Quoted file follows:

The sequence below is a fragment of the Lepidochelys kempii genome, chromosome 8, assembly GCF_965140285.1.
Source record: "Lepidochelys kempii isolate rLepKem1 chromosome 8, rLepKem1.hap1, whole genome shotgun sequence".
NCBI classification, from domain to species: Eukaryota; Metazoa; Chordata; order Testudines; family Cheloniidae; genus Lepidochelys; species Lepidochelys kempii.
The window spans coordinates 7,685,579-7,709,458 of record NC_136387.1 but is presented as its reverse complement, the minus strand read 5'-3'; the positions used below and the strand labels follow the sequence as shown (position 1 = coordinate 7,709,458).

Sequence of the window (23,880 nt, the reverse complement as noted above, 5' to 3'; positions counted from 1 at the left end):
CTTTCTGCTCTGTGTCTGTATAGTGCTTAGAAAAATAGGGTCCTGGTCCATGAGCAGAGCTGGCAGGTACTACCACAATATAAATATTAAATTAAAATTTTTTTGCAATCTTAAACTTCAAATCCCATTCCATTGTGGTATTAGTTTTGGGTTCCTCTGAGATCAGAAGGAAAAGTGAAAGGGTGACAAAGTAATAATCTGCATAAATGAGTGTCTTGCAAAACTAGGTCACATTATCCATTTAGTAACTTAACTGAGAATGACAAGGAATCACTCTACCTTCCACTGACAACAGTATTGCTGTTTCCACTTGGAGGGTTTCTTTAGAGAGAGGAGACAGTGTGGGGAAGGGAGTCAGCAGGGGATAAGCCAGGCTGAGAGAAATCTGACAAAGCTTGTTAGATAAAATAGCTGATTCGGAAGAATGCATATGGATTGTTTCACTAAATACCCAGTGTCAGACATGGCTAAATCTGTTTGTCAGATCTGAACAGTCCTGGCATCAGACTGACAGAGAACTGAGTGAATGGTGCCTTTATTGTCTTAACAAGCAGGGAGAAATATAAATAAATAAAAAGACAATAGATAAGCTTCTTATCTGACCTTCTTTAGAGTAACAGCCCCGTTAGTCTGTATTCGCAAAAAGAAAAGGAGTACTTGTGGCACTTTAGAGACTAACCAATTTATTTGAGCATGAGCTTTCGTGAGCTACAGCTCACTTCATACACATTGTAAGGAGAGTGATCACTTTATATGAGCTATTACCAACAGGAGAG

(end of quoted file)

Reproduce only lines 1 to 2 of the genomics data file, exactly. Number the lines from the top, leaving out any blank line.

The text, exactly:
The sequence below is a fragment of the Lepidochelys kempii genome, chromosome 8, assembly GCF_965140285.1.
Source record: "Lepidochelys kempii isolate rLepKem1 chromosome 8, rLepKem1.hap1, whole genome shotgun sequence".